For those interested in short stories The Stadium is now free on Smashwords.

Here's some background.

The Stadium is an adult, slightly futuristic/slightly dystopian short story. I actually wrote it after being on a Ray Bradbury phase and thought I'd like to try to ape his style. Big emphasis on the word 'try.' Not that I succeeded. :) Bradbury was a great storyteller and on a level all his own. He has probably forgotten more about storytelling, grammar and plotting than I have ever imagined. However it was a story that had filled my heart to the point of bursting and I had to get it out whether it would seem like his or not.

After writing The Stadium I figured it wasn't that bad so I kept it around and tried to sell it to magazines. Yet no one was interested. I even had a local writers' anthology turn me down. Let me say it again, a local writers' anthology (to put it in perspective for me this was basically one step above paying a poetry anthology to include a poem I wrote about my cat) and it's not like I live in New York City or Los Angeles. Granted I've been tweaking it for over seven years so it might have been one of the earlier, not as polished versions which would have been completely justified on rejection for grammar or logical constructs alone.

Even so I'm not convinced that polishing would have helped in this case because the guy putting it together said the plot was too much like Stephen King's The Running Man which I'd never heard of, either the book or the movie until that day. So if my story was similar to his it was completely accidental. I have since seen the movie and checked out the book, both of which are very interesting commentaries on society and the direction of our culture. Although in my mind the similarities between mine and King's are minimal and about as many as there might be between The Stadium and For the Love of the Game or The Hunger Games.

But that is just my opinion whatever it might be worth. :)

Anyway, after seeing this piece in my folder on my shelf for years I decided to give it a chance on my own and see if there is anyone else out there who might find it interesting. Aside: (wink, wink) This could be your cue.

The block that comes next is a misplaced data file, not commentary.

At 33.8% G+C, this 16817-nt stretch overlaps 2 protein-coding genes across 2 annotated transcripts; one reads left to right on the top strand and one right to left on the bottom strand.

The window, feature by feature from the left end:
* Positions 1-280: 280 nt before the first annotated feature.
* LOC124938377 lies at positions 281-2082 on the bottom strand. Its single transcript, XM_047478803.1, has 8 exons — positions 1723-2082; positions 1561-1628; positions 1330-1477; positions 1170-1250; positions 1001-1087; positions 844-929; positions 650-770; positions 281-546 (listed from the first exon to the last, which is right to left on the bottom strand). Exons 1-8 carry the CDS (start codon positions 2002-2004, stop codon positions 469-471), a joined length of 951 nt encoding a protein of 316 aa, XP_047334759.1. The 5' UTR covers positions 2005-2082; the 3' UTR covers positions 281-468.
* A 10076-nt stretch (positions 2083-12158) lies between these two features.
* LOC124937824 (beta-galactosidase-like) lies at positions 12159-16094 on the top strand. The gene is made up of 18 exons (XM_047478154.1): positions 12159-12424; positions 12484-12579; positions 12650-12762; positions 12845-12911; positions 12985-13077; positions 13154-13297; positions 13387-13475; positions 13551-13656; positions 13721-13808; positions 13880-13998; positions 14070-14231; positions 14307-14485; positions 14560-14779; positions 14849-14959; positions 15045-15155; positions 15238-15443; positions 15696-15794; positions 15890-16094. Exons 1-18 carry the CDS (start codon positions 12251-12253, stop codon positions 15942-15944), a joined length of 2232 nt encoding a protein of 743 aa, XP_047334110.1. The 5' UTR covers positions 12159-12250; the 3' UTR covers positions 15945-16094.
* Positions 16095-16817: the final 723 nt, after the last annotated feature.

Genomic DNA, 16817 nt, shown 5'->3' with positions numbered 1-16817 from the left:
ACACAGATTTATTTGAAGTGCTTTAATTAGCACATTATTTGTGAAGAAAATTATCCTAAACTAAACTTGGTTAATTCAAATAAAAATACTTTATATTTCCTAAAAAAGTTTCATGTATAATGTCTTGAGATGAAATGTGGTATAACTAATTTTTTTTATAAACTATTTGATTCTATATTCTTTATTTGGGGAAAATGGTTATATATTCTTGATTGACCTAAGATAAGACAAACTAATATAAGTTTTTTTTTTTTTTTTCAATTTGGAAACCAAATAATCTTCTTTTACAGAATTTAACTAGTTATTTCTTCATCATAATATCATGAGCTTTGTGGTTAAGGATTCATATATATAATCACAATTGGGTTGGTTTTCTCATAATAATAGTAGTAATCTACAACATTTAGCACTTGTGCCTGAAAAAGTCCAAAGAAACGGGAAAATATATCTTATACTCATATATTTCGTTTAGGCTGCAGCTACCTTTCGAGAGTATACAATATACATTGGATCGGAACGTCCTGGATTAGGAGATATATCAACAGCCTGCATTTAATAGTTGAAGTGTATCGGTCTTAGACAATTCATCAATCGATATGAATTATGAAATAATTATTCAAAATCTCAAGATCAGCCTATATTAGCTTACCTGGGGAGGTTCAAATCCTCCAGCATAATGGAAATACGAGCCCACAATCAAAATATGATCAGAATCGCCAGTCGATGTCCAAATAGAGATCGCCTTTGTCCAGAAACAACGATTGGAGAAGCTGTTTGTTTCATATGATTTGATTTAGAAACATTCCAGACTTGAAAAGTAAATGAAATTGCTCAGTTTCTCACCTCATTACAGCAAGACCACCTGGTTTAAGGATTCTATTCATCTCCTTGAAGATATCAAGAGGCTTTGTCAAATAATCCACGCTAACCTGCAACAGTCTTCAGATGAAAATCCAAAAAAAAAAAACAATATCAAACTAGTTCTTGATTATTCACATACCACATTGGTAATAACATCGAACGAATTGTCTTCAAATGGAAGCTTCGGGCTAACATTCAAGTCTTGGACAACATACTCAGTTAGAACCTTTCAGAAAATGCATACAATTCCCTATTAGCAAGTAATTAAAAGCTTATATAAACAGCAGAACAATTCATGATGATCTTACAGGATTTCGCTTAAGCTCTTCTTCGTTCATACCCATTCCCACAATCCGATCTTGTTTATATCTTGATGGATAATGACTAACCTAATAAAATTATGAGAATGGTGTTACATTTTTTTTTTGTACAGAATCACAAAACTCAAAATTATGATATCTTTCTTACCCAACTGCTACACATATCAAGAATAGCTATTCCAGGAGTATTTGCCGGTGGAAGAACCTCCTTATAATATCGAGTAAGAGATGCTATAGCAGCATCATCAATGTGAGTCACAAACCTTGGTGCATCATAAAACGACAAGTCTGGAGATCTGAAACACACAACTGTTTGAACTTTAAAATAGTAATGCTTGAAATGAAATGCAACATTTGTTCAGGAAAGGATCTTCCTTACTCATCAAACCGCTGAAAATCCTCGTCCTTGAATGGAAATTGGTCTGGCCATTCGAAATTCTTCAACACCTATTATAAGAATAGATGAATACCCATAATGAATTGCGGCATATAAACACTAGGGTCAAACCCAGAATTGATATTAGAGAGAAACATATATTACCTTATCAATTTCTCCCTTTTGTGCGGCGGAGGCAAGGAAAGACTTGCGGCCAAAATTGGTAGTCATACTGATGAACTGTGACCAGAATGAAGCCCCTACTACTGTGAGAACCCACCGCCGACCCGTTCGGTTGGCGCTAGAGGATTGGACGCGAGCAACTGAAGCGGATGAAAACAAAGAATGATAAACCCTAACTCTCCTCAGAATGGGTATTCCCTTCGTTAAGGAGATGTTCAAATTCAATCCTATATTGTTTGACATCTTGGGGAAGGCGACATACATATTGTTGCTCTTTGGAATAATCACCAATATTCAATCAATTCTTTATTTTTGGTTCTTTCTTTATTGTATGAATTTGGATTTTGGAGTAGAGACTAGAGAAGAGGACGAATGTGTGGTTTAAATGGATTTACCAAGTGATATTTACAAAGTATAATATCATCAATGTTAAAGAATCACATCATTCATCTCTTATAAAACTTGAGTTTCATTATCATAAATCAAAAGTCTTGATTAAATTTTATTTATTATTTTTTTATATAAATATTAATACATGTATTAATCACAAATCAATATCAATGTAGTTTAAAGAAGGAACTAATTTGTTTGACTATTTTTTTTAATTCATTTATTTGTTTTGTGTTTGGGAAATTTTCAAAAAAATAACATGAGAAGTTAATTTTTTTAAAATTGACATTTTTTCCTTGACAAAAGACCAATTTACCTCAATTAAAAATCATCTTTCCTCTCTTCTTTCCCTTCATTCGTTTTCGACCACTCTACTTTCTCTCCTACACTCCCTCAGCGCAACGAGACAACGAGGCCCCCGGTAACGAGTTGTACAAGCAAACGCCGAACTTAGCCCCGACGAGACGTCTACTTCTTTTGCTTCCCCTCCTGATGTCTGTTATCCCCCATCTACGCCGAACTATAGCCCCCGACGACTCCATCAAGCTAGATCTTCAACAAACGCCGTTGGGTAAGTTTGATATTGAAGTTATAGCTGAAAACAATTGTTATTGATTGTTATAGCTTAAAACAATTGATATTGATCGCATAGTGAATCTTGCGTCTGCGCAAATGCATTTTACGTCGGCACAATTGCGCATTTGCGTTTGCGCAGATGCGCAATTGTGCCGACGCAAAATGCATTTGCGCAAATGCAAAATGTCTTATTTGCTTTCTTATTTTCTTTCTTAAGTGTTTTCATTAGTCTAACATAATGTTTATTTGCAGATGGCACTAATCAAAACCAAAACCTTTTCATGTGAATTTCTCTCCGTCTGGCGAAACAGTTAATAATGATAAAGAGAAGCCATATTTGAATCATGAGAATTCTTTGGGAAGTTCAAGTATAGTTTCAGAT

Let me know what you think of it, either through a review or comment or by e-mailing me at adamschristinawriter @

In a flashy world where the spotlight gets the attention there are still some people who notice the lives behind the scenes, even if others don’t. When Dan realizes he is about to witness a murder being broadcast on national television he has to make a choice. Yet the choice to act is harder than he thinks.

Find it on Smashwords and check it out.

Monday, April 1, 2013

Half Way to April 16th

It's about two weeks until April 16th and when the results of the Amazon Breakthrough Novel Award's third round are revealed. When quarterfinalists become semifinalists and begin the mad race to first prize.

There doesn't seem to be a day that goes by without me feeling something. Especially the polar ends of my feelings about this contest. Today is a day when all my fears have gathered around me and insisted upon playing a staring match. The kind where you can't blink and your eyes dry out and twitch. The kind I was never very good at. Staring without looking away was better for me, but I never could figure out the mechanics of how to keep my eyelids from falling.

Where the ABNA is concerned it is easier for me to prepare myself for not making it through than it is for me to hope my name will be among the few. Not that I am giving up. I'm ready for a good staring contest, because giving in to my fears has never benefitted me. I still have days when hope rises and fills my heart with dreams. It's just hard to hope freely when I don't know if it will be crushed later. I don't want to set myself up for greater disappointment. Even though it would seem wonderful to let dreams run loose and indulge my fantasies, controlling them now keeps me from despair later.

Do you have any dream that you are afraid won't happen? What did you do if it did? Or didn't?